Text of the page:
Spring-heeled Jack is an urban legend mainly associated with London and its surrounding villages during the Victorian era.
First sighted in London in 1837, Spring-heeled Jack was described as a terrifying figure, with a cloak and clawed hands (a la Freddy Krueger) who would jump out at people, attacking women by ripping off their clothes with his metallic claws, before leaping away across the rooftops, making extraordinary leaps as he went, hence his name Spring-heeled Jack.
Some say he was of a supernatural appearance, with eyes that resembled red balls of fire, and with blue and white flame coming from his mouth. Others described Jack as having a more down to earth gentlemanly appearance, being tall and thin, and wearing a large cloak.
REIGN OF TERROR
His first victim was in the month of October in 1837, when a servant girl named Mary Stevens was walking to her place of work at Lavender Hill (London). She had been visiting her parents in Battersea and was walking through Clapham Common when suddenly a strange figure leapt out at her from within a dark alley. He held her in his grip and started kissing her around the face whilst ripping her clothes off and touching her flesh with his claws, which she described as “cold and clammy as those of a corpse”. She started screaming which caused Jack to eventually flee before any harm came to her. It was reported that the very next day the same strange character jumped out at a passing horse and carriage, which caused the coachman to lose control and crash, seriously injuring him in the process. Witnesses claimed that the strange character then jumped over a 9 ft wall to make his escape, whilst at the same time letting out a high-pitched cackling laughter before he vanished into the night.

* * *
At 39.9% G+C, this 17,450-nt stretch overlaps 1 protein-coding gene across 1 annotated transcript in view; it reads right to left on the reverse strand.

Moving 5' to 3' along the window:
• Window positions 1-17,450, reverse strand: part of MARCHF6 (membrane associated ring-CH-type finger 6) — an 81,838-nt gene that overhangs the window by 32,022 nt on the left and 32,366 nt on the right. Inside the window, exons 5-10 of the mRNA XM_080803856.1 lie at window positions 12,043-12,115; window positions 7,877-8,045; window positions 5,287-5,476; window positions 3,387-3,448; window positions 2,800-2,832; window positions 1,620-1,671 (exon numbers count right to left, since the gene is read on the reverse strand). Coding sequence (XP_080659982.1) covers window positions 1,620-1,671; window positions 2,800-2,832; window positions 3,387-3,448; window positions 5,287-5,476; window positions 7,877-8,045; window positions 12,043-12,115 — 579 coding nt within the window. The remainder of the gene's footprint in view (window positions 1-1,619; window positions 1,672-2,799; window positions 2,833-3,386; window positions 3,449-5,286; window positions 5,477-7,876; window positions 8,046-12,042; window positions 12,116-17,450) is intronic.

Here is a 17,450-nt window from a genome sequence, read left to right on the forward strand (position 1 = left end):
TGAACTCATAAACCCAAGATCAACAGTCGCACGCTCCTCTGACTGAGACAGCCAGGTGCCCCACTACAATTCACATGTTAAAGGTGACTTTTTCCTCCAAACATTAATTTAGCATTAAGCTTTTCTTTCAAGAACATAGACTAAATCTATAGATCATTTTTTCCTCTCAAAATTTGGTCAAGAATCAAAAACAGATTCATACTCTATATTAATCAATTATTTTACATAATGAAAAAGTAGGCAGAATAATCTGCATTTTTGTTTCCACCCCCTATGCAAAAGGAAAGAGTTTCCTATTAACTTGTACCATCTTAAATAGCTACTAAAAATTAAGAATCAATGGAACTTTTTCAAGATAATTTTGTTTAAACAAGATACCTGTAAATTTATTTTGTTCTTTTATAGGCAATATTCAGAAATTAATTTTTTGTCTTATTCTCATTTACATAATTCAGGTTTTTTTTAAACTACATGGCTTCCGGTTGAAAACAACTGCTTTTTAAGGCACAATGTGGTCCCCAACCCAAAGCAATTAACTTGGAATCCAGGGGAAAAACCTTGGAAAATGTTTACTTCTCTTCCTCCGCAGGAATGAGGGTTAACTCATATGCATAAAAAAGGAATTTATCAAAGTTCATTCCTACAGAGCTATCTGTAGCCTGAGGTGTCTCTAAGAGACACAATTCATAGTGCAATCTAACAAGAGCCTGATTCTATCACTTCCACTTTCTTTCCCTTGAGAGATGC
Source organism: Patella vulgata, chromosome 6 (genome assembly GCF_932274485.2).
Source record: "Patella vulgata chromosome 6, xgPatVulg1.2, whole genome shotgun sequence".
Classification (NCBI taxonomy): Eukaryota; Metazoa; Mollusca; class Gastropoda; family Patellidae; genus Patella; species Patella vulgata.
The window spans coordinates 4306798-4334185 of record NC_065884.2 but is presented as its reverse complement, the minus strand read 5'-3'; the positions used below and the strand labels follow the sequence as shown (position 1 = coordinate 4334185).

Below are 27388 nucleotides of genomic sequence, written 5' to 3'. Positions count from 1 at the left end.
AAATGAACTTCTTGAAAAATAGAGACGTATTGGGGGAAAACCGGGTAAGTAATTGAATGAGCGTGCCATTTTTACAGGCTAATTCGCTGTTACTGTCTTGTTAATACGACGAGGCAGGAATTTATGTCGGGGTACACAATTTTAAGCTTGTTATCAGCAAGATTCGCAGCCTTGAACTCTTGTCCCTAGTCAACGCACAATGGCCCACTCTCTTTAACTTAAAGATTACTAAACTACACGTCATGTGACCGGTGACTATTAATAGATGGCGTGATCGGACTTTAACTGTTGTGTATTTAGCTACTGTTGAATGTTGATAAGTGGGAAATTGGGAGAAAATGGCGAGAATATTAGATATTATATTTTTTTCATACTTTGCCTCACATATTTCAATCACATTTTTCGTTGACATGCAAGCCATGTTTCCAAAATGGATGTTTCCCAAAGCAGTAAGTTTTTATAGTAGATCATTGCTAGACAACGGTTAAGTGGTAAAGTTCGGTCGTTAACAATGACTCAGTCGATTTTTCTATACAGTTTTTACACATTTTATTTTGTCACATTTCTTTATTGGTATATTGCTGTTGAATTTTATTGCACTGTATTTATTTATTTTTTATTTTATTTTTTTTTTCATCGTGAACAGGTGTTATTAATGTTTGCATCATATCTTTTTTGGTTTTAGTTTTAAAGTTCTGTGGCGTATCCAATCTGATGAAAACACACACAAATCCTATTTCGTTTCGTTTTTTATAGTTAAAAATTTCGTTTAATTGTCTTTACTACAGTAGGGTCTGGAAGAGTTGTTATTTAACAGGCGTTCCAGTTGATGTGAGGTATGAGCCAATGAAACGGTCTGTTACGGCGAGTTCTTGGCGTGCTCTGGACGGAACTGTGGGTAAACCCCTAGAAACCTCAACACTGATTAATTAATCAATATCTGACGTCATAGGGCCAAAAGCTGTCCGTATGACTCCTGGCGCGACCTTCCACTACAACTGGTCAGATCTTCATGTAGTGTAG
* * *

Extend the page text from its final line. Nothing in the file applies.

Several other attacks happened over the years, with sightings of him all over the UK, including the Midlands and as far north as Scotland, with the final sightings being in Liverpool in 1888 and again in 1904, after which he was never seen again.
Spring-heeled Jack was never caught, though there were a few suspects at the time…
In 1838, after an attack on Jane Alsop, a man named Thomas Millbank had boasted to people in the Morgan’s Arms pub that he was Spring-Heeled Jack. There was some evidence found to suggest that the attack on Jane Alsop was indeed Millbank, however, he escaped conviction because Jane Alsop insisted that her attacker had breathed fire, which Millbank admitted he could not.
Another suspect was Henry de La Poer Beresford, 3rd Marquess of Waterford, who had a bad reputation at the time for drunken brawling, vandalism and was said to do anything for a bet. He also had contempt for women and the law. The author E. Cobham Brewer named the Marquess as the perpetrator, saying that the Marquess “used to amuse himself by springing on travellers unawares, to frighten them, and from time to time others have followed his silly example.”
Whoever Spring-heeled Jack was, no one really knows for sure, but he was certainly one of the most popular characters of Victorian Britain, with his exploits being the focus of many a newspaper up and down Britain, and he also became the subject of several penny dreadfuls (mass-produced popular literature aimed at the young) and theatre productions.